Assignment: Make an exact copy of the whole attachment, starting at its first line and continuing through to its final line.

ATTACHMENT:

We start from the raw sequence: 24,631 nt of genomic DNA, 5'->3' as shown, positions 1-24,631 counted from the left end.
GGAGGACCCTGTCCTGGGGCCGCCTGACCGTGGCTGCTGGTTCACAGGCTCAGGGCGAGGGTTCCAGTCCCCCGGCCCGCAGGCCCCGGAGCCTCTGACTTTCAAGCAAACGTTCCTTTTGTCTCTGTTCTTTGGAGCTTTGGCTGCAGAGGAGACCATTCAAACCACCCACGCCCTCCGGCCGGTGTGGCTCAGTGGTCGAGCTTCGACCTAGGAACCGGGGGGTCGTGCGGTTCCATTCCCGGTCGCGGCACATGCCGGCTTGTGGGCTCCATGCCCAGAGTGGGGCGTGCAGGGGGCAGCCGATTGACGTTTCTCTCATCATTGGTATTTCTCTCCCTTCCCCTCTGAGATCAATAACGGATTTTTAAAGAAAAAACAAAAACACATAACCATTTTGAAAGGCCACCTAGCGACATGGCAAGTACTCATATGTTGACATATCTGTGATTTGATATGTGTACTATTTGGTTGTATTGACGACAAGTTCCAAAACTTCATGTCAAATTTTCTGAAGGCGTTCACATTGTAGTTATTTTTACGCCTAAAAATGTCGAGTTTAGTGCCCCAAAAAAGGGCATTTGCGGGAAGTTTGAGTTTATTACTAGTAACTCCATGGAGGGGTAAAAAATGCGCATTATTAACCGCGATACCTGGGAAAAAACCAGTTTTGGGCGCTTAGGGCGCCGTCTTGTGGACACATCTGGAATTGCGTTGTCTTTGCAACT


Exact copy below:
We start from the raw sequence: 24,631 nt of genomic DNA, 5'->3' as shown, positions 1-24,631 counted from the left end.
GGAGGACCCTGTCCTGGGGCCGCCTGACCGTGGCTGCTGGTTCACAGGCTCAGGGCGAGGGTTCCAGTCCCCCGGCCCGCAGGCCCCGGAGCCTCTGACTTTCAAGCAAACGTTCCTTTTGTCTCTGTTCTTTGGAGCTTTGGCTGCAGAGGAGACCATTCAAACCACCCACGCCCTCCGGCCGGTGTGGCTCAGTGGTCGAGCTTCGACCTAGGAACCGGGGGGTCGTGCGGTTCCATTCCCGGTCGCGGCACATGCCGGCTTGTGGGCTCCATGCCCAGAGTGGGGCGTGCAGGGGGCAGCCGATTGACGTTTCTCTCATCATTGGTATTTCTCTCCCTTCCCCTCTGAGATCAATAACGGATTTTTAAAGAAAAAACAAAAACACATAACCATTTTGAAAGGCCACCTAGCGACATGGCAAGTACTCATATGTTGACATATCTGTGATTTGATATGTGTACTATTTGGTTGTATTGACGACAAGTTCCAAAACTTCATGTCAAATTTTCTGAAGGCGTTCACATTGTAGTTATTTTTACGCCTAAAAATGTCGAGTTTAGTGCCCCAAAAAAGGGCATTTGCGGGAAGTTTGAGTTTATTACTAGTAACTCCATGGAGGGGTAAAAAATGCGCATTATTAACCGCGATACCTGGGAAAAAACCAGTTTTGGGCGCTTAGGGCGCCGTCTTGTGGACACATCTGGAATTGCGTTGTCTTTGCAACT